Airports have always been reliable barometers of how the wider economy is performing. They are the engines of economic growth; providing the connectivity that drives tourism, generates employment and supports businesses to export and attract inward investment.
Our airports are resilient and have overcome many crises, from volcanic ash clouds and financial crashes to terrorist attacks; but the crisis we’re all facing today is very different.
With the economy effectively in hibernation these engines of growth have, albeit temporarily, come to a halt. Airports throughout the UK are operating at just a fraction of their capacity with our terminals empty of passengers and our airfields full of grounded aircraft.
Recently released figures from our trade body, ACI Europe, showed airports across Europe lost a total of 106 million passengers in March compared to the same period in 2019. To put that into perspective, during the financial crash in 2009 it took 12 months for European airports to lose more than 100 million passengers. With Coronavirus, it took just 31 days.
What these figures illustrate is that the aviation industry was one of the first sectors to feel the full impact of this pandemic. It will also be one of the last to fully recover as the reopening of borders will come at the end of any phased re-emergence from lockdown.
Both the UK and Scottish governments have taken steps to support the sector and the wider economy. The UK Government’s Job Retention Scheme has allowed us to furlough staff and the Scottish Government moved quickly with the alleviation of business rates and other public sector costs. If aviation is to quickly recover then more support is necessary, namely a further extension of the Job Retention Scheme and rates relief for airports across the UK.
At AGS, we have kept our airports open to support crucial lifeline services to our communities in the Highlands and Islands, for ambulance flights, the distribution of much needed medical supplies and to serve the oil and gas sector in the north east. In Southampton we have kept the airport open on a restricted basis to support life line services to and from the Channel Islands. We are more than a commercial business. Our airports are key components of our country’s infrastructure and we are committed to keeping the country moving wherever we can.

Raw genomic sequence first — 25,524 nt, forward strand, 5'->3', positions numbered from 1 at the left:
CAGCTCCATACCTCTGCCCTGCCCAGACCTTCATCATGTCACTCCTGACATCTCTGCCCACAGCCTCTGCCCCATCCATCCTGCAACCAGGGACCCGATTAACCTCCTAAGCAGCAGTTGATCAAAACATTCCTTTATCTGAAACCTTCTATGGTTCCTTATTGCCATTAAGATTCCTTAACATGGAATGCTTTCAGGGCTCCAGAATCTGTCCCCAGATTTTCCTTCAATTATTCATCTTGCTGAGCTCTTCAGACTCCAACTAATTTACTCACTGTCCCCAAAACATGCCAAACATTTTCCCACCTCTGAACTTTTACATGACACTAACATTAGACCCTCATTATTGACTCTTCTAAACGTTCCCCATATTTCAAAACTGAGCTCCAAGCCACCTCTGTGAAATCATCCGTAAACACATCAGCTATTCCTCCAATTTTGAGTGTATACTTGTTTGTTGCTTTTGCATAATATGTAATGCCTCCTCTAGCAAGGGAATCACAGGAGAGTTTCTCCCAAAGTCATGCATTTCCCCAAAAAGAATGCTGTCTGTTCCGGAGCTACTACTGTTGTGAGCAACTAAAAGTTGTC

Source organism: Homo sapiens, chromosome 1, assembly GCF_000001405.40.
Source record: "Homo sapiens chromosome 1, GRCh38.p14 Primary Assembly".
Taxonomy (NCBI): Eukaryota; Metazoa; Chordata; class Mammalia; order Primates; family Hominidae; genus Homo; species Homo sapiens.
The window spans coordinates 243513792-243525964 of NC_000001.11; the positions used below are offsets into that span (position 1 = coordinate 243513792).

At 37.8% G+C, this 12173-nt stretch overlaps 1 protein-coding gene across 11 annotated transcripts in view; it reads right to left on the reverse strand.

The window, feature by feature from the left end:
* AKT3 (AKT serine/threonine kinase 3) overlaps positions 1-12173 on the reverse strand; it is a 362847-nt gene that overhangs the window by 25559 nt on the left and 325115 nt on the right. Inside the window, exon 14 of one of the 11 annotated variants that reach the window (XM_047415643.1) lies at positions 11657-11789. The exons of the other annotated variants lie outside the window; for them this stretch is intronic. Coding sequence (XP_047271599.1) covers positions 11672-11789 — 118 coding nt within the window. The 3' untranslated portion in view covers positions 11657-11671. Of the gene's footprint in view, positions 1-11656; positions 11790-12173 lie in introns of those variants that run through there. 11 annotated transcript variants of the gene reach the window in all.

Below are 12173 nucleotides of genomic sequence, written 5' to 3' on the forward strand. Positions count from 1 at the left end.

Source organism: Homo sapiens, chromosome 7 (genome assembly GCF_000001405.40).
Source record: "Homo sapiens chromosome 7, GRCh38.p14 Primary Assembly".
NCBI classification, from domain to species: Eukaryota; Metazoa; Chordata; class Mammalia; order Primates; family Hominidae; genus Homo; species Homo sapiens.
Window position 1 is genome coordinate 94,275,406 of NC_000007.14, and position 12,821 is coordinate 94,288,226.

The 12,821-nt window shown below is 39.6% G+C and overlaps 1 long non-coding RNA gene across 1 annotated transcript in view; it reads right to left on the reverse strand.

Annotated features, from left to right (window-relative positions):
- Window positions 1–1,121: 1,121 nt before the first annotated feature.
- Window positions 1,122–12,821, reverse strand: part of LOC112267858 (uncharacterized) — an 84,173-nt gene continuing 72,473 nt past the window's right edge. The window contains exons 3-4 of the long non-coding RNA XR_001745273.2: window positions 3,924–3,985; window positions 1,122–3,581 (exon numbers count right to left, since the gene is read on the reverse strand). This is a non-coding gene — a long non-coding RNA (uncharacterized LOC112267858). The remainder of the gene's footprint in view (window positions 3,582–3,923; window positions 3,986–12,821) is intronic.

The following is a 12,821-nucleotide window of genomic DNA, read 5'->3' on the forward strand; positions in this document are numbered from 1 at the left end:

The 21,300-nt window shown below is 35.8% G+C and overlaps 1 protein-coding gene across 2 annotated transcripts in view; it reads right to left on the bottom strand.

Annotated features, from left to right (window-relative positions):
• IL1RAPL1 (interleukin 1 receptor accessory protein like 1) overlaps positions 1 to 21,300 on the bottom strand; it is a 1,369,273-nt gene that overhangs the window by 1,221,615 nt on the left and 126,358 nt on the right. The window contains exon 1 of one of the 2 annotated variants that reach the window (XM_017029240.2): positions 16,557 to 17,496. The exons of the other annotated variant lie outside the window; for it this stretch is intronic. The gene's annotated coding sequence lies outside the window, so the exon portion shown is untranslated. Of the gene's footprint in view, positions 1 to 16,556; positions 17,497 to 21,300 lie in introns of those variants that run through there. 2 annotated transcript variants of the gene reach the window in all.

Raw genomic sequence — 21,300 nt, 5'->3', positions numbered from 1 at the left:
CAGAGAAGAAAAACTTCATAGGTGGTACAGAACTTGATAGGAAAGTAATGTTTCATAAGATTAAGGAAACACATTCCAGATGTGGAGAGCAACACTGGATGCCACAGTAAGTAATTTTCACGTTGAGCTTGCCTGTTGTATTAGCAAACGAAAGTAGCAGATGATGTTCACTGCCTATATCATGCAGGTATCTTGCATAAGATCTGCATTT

Throughout this, our focus has been on ensuring we have a sustainable business when this is over, and that we protect the jobs and livelihoods of the thousands of fantastic people who work at our airports.
We are also acutely aware of our social responsibility at this time, which is why facilities at both Aberdeen and Glasgow airports are being used as testing centres for the frontline NHS staff and other key workers who are putting themselves at risk every day on our behalf. In Glasgow, we supported some of the most vulnerable people in our society by covering the cost of hotel accommodation for the city’s homeless community.
It is clear events of the past seven weeks have had a profound impact on our sector but now is the time to plan for recovery and the undoubted role our airports will play in getting the economy back on its feet.
There is still a great deal of uncertainty, with the timing of any recovery dependent on the coordinated relaxation of imposed border restrictions.
There will also need to be a coordinated response when it comes to the measures we will have to put in place within our terminals and we are working with government to understand how health guidelines will potentially change the customer journey. Whatever steps are introduced, they will be done so to ensure the health and wellbeing of everyone who works and travels through our airports.
I have no doubt we will be successful in our plans, that aircraft will soon fly again and that passenger demand, be it for business or leisure, will return. It will be a slow recovery and the future customer experience may be different. What won’t change is the role of aviation in driving the economy. Now more than ever, it’s crucial we provide the connectivity which will drive growth, employment and prosperity. Once this crisis has abated AGS Airports will be ready to play its part.
Derek Provan is chief executive of AGS Airports, which owns and operates Aberdeen International, Glasgow and Southampton airports.